Scenario design for simulation-based education

Simulation-based education often provides learners with an opportunity to develop clinical knowledge and skills in context. This is achieved through creating scenarios in which learners can immerse themselves as a means to integrate components of clinical practice learnt in isolation, to develop practices for teamwork and interprofessional collaborative practice, and to connect sequences of patient care. Scenario-based learning can also promote learner engagement with careful design considerations. This may include representation of the voices of multiple stakeholders, including patients and/or their carers. In this unit, students will review a range of scenario templates highlighting benefits and limitations and will design scenarios for creating immersive learning experiences. Students will also have the opportunity to apply theory from the foundation unit in health professions education.

Learning Outcomes

  • Discuss considerations of educational design in scenario-based learning.
  • Describe the concept of immersion to achieve learning.
  • Discuss the benefits and limitations of templates in scenario design.
  • Describe sources of inspiration for scenarios.
  • Discuss strategies for achieving multiple perspectives in scenarios.
  • Demonstrate effective scenario design.

Assessment Tasks:

1. Analytic paper (2000 words) (30%)
a. Discuss the benefits and limitations of using real clinical events for scenario design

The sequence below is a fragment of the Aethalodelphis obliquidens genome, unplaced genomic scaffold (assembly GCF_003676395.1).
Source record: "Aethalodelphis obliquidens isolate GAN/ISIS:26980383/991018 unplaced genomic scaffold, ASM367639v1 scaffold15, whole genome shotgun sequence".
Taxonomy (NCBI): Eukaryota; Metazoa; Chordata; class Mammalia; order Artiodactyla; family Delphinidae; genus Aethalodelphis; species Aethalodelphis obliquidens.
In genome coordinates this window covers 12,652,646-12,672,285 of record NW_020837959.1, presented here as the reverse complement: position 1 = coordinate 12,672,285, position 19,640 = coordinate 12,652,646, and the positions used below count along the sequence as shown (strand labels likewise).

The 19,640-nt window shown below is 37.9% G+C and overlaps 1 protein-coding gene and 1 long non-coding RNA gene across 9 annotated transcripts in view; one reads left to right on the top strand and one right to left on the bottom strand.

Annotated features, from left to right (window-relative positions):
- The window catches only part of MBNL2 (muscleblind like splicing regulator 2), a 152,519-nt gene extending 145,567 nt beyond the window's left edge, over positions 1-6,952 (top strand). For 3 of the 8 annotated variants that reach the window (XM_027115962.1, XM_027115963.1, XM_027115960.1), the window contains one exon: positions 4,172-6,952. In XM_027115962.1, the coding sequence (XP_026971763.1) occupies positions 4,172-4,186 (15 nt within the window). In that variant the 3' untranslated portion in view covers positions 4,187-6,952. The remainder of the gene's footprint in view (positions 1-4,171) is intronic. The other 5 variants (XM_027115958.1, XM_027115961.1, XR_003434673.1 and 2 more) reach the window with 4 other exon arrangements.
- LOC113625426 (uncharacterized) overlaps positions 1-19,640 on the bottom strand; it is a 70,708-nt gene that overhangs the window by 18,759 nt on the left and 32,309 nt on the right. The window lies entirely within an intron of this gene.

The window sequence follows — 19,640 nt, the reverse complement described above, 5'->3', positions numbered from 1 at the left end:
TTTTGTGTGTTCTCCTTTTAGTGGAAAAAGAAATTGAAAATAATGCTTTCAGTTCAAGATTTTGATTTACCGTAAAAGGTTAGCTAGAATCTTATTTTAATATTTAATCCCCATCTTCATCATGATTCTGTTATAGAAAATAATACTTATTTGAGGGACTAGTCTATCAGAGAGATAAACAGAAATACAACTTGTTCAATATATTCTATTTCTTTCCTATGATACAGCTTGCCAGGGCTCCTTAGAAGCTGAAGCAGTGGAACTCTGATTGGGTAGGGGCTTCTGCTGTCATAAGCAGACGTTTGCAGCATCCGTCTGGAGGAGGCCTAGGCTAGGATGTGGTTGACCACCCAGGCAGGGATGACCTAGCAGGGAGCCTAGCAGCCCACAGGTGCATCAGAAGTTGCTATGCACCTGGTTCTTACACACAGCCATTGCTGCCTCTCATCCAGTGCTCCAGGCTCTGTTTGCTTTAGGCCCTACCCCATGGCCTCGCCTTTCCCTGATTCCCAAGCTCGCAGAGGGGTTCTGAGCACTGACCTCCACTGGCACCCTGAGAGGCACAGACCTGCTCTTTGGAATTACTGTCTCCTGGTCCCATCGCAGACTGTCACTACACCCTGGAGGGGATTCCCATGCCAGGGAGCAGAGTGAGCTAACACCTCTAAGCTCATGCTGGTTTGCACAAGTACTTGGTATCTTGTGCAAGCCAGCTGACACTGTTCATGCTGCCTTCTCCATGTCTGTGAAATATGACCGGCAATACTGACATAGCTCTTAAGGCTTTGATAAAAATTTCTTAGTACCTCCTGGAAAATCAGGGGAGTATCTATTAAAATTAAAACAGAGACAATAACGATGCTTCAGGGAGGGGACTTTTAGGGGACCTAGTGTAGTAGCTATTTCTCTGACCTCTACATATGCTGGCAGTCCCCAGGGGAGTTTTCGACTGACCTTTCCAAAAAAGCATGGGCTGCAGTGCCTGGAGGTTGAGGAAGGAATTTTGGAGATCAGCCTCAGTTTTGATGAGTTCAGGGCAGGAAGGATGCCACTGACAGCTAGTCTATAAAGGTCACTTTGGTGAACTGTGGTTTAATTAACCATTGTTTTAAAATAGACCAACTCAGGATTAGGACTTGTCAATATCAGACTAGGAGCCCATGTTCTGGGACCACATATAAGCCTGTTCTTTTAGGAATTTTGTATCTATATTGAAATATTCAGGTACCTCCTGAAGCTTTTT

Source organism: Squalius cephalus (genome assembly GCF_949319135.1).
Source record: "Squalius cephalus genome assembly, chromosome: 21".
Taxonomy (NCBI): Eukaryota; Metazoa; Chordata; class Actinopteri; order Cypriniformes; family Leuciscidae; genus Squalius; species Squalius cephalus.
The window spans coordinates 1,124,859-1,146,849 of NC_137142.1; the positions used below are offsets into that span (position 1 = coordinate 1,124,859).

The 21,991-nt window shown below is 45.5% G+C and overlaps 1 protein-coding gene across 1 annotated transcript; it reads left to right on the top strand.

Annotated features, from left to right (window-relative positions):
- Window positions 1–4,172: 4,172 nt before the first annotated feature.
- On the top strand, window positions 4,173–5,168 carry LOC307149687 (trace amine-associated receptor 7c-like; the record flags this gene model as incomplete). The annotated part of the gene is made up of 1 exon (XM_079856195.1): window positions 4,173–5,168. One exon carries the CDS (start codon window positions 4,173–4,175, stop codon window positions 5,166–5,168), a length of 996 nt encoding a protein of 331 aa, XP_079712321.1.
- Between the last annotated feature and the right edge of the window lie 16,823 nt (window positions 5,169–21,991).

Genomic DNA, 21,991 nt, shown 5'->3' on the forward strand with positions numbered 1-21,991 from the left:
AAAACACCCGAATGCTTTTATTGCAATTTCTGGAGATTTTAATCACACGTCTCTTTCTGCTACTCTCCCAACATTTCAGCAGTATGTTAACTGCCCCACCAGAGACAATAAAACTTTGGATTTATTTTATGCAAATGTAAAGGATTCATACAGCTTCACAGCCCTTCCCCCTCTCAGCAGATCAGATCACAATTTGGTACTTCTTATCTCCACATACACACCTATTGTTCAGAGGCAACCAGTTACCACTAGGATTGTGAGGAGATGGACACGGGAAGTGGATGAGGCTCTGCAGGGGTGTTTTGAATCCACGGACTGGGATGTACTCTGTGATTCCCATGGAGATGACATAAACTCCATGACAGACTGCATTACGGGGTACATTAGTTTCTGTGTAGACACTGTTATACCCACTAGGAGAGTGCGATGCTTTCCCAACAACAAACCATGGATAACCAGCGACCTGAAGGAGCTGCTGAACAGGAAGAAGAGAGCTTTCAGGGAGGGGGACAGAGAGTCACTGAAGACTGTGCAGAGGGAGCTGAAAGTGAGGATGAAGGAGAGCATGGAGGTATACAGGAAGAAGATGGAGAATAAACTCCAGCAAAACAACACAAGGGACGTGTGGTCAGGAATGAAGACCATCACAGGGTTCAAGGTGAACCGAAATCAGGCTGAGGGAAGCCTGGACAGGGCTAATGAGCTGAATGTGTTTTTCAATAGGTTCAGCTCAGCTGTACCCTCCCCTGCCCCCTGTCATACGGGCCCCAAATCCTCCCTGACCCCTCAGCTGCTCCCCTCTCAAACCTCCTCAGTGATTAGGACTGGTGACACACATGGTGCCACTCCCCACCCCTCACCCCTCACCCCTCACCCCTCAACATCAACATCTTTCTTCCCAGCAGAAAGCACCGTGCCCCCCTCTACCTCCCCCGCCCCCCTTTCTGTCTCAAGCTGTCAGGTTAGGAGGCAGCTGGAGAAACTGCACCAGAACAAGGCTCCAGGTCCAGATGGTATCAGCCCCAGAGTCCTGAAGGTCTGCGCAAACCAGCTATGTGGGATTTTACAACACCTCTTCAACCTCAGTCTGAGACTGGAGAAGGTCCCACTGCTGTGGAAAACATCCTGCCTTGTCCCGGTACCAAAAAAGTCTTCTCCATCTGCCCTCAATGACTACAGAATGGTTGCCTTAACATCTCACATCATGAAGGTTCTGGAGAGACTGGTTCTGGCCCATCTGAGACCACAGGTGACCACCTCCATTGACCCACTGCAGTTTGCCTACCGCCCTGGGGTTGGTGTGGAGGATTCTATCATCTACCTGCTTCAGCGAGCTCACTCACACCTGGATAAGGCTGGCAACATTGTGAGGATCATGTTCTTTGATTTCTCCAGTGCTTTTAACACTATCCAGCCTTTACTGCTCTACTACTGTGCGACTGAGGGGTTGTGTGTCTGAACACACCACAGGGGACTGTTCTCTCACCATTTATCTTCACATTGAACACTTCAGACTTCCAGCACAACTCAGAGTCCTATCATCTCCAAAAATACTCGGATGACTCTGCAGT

b. Discuss approaches to creating immersive learning experiences in scenario-based simulations
c. Discuss the benefits and limitations of using templates in scenario design
2. Develop a scenario for a simulation-based educational event (2,500 words) (40%)
3. Reflective writing based on scenario implementation (1500 words) (30%)

Course Director

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Professor Debra Nestel


Professor of Healthcare Simulation in Education

Debra completed her first degree at Monash and has since lived and worked in Hong Kong, London and now back in Melbourne. Debra leads a national programme in simulation education (, a network in simulated patient methodology (, and is Editor in Chief of Advances in Simulation (, the journal of the Society in Europe for Simulation Applied to Medicine. Debra leads the new Graduate Certificate in Clinical Simulation. When Debra is not at Monash, she is busy being a Professor of Surgical Education, Department of Surgery, University of Melbourne. In this role, she is Course Director of the Graduate Programs in Surgical Education, co-badged degrees with the Royal Australasian College of Surgeons. She is also Course Director of Graduate Programs in Surgical Science. Debra is passionate about research and writing has published over 200 peer-reviewed papers in health professions education, published edited books on simulated patient methodology (2015), healthcare simulation (2018) and has two edited books for publication in 2019, on surgical education and healthcare simulation research. She has won many awards and prizes for her work in simulation. Debra is looking forward to working with the MIHCE team.